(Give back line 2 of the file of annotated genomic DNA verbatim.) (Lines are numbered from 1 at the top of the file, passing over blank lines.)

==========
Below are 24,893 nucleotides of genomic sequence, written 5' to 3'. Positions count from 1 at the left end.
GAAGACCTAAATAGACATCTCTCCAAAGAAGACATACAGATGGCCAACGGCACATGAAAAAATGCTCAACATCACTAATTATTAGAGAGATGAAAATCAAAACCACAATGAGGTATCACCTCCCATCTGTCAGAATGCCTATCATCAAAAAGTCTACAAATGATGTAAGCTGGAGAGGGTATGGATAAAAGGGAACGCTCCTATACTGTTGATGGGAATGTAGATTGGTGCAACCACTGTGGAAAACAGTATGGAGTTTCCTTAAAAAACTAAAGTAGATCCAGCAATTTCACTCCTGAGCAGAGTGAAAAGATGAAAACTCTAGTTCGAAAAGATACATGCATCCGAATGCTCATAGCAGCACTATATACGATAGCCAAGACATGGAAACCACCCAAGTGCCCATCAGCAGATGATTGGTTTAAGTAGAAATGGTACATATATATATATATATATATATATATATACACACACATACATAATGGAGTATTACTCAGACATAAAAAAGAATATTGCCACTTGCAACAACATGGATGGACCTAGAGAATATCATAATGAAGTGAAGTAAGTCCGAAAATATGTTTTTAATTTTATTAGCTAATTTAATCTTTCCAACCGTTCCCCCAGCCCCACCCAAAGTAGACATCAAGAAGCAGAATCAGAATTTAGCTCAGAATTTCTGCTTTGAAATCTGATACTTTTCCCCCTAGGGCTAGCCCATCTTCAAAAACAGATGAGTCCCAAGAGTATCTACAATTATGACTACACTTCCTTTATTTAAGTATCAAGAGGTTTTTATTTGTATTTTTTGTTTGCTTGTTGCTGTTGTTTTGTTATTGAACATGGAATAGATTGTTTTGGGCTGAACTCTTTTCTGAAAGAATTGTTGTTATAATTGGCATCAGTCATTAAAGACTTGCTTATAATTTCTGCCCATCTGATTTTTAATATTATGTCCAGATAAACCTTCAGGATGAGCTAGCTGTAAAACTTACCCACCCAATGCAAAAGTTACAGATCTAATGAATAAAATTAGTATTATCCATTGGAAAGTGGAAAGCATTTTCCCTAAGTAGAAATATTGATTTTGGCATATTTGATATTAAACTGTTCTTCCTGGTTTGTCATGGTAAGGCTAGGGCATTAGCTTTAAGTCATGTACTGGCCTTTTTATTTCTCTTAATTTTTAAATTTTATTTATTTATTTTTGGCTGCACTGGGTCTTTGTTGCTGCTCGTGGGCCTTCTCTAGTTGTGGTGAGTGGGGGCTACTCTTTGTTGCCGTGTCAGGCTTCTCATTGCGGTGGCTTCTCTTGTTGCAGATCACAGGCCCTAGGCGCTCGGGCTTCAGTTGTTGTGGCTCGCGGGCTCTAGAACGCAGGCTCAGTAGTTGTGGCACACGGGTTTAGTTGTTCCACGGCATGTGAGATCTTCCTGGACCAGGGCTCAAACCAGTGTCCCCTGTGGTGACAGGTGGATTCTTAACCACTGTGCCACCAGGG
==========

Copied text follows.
GAAGACCTAAATAGACATCTCTCCAAAGAAGACATACAGATGGCCAACGGCACATGAAAAAATGCTCAACATCACTAATTATTAGAGAGATGAAAATCAAAACCACAATGAGGTATCACCTCCCATCTGTCAGAATGCCTATCATCAAAAAGTCTACAAATGATGTAAGCTGGAGAGGGTATGGATAAAAGGGAACGCTCCTATACTGTTGATGGGAATGTAGATTGGTGCAACCACTGTGGAAAACAGTATGGAGTTTCCTTAAAAAACTAAAGTAGATCCAGCAATTTCACTCCTGAGCAGAGTGAAAAGATGAAAACTCTAGTTCGAAAAGATACATGCATCCGAATGCTCATAGCAGCACTATATACGATAGCCAAGACATGGAAACCACCCAAGTGCCCATCAGCAGATGATTGGTTTAAGTAGAAATGGTACATATATATATATATATATATATATATATACACACACATACATAATGGAGTATTACTCAGACATAAAAAAGAATATTGCCACTTGCAACAACATGGATGGACCTAGAGAATATCATAATGAAGTGAAGTAAGTCCGAAAATATGTTTTTAATTTTATTAGCTAATTTAATCTTTCCAACCGTTCCCCCAGCCCCACCCAAAGTAGACATCAAGAAGCAGAATCAGAATTTAGCTCAGAATTTCTGCTTTGAAATCTGATACTTTTCCCCCTAGGGCTAGCCCATCTTCAAAAACAGATGAGTCCCAAGAGTATCTACAATTATGACTACACTTCCTTTATTTAAGTATCAAGAGGTTTTTATTTGTATTTTTTGTTTGCTTGTTGCTGTTGTTTTGTTATTGAACATGGAATAGATTGTTTTGGGCTGAACTCTTTTCTGAAAGAATTGTTGTTATAATTGGCATCAGTCATTAAAGACTTGCTTATAATTTCTGCCCATCTGATTTTTAATATTATGTCCAGATAAACCTTCAGGATGAGCTAGCTGTAAAACTTACCCACCCAATGCAAAAGTTACAGATCTAATGAATAAAATTAGTATTATCCATTGGAAAGTGGAAAGCATTTTCCCTAAGTAGAAATATTGATTTTGGCATATTTGATATTAAACTGTTCTTCCTGGTTTGTCATGGTAAGGCTAGGGCATTAGCTTTAAGTCATGTACTGGCCTTTTTATTTCTCTTAATTTTTAAATTTTATTTATTTATTTTTGGCTGCACTGGGTCTTTGTTGCTGCTCGTGGGCCTTCTCTAGTTGTGGTGAGTGGGGGCTACTCTTTGTTGCCGTGTCAGGCTTCTCATTGCGGTGGCTTCTCTTGTTGCAGATCACAGGCCCTAGGCGCTCGGGCTTCAGTTGTTGTGGCTCGCGGGCTCTAGAACGCAGGCTCAGTAGTTGTGGCACACGGGTTTAGTTGTTCCACGGCATGTGAGATCTTCCTGGACCAGGGCTCAAACCAGTGTCCCCTGTGGTGACAGGTGGATTCTTAACCACTGTGCCACCAGGG